Secondary schools told to Covid test ALL pupils when they return to class after Christmas in bid to stop outbreaks

SECONDARY schools have been told to test ALL pupils on site after the Christmas break to stop a surge in Covid cases.

In an email to headteachers, the Department for Education said testing students on their return to the classroom in January "will help reduce transmission after a period of social mixing" over the holidays.

But a school leaders' union has accused the government of forgetting that headteachers are educators "rather than an ad hoc branch of the NHS".

The Association of School and College Leaders (ASCL) has said it is not reasonable for the authority to impose such a considerable public health task on schools "with minimal support".

Secondary schools have been told to order sufficient testing kits by Tuesday to ensure each pupil can take a rapid lateral flow test on-site when they return as fears about the new super-mutant strain Omicron grow.

An email from the DfE to school leaders said: "We would like all secondary schools to prepare to test their pupils once on-site on return in January.

"We understand that this is a significant additional ask but testing continues to play a vital role in keeping Covid-19 out of schools."

Secondary schools have also been asked to order home testing kits so pupils can continue to test.

"Testing all pupils in school boosts testing participation and will help reduce transmission after a period of social mixing over the school holidays," the email said.

"Tests, PPE and funding to support your workforce will be provided as before. After this test on return, pupils should continue to test in line with government guidelines."

Julie McCulloch, director of policy at ASCL, has hit out at the government's request, saying it "does not fall within the remit of education".

"We recognise the importance of Covid testing to reduce the risk of transmission of the virus, but it is not reasonable for the government to once again impose this considerable public health task on schools with minimal support," she said.

"The role of schools should be limited to providing a space for test centres and communicating with students. But the government expects them also to handle the logistics of staffing and setting up testing stations.

"It seems to have forgotten that school leaders are educators rather than an ad hoc branch of the NHS.

"Their focus is on providing the teaching and learning required by their students, which is particularly important in the context of the disruption caused by the pandemic.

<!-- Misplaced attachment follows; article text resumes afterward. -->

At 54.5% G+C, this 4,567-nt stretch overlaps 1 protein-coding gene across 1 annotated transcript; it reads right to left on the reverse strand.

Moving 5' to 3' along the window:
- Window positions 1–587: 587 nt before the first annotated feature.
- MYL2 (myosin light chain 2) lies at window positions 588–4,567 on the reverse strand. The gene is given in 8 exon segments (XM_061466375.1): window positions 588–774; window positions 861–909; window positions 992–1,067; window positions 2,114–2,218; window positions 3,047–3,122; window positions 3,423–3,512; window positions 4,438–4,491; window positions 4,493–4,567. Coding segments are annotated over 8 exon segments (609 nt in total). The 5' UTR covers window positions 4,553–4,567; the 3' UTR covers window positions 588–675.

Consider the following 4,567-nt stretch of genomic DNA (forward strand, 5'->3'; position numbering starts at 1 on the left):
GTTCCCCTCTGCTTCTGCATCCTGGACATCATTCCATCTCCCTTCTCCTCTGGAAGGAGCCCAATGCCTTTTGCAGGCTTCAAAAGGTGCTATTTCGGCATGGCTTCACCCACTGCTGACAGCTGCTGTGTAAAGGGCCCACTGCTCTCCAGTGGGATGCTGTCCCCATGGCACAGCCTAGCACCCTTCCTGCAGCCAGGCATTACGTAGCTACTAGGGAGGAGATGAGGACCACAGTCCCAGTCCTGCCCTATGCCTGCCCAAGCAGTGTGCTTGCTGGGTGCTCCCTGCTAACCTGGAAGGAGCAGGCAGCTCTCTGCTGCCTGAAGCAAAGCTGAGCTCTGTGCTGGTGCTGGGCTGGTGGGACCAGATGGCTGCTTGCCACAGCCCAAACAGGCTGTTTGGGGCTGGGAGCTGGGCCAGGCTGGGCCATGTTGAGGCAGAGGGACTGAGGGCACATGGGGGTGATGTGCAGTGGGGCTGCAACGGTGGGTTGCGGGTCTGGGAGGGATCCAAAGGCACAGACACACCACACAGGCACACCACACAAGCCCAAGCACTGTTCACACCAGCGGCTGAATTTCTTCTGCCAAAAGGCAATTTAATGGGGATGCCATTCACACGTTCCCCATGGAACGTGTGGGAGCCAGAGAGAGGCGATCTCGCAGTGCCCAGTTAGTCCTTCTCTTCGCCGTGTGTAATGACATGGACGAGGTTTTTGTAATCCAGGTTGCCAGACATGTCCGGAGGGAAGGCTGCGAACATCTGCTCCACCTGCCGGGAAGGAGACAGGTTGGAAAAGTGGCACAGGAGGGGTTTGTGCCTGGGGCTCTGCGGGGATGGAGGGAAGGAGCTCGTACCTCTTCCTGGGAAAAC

"The last thing they need is another huge responsibility which does not even fall within the remit of education."

At the start of the autumn term, all secondary school and college pupils in England were invited to take two lateral flow tests at school on their return.

Pupils were then asked to continue to test twice weekly at home.


A DfE spokesperson said: "As part of our commitment to protecting face-to-face education, we are asking all secondary school pupils to complete one on-site test as they return to school after the Christmas break, reflecting that mixing between households is likely to increase over Christmas.

"Protective measures in place continue to strike a balance between managing transmission risk with testing, hygiene, ventilation and vaccines, and we encourage any eligible young people who haven't yet had the vaccine to consider using the Christmas break to do so."

It comes as parents fear schools across England will close again next month as headteachers start imposing their own "circuit breakers" to battle Covid.

Kids are already being sent home from classrooms and learning moved back online due to spiralling case numbers.

St Mary's Church of England Primary in Hereford and Darwen Aldridge Enterprise Studio in Lancashire have shut for at least a week.

And now campaigners fear many more schools could follow suit in the run up to the Christmas holidays.

Meanwhile, concerns the UK could be thrown into a second Christmas lockdown were are growing with a new Covid variant on the brink of reaching the country.

Health Secretary Sajid Javid warned the super-mutant strain Omicron was of huge international concern — as Belgium and Israel confirmed cases.

The EU followed the UK by slapping travel restrictions on six nations — South Africa, Botswana, Lesotho, Eswatini, Zimbabwe and Namibia.

Mr Javid said he would not hesitate to add others to the red list. But health chiefs where the outbreak is concentrated say there is no evidence so far the variant is any more deadly, with no hospitalisations yet in epicentre Johannesburg.

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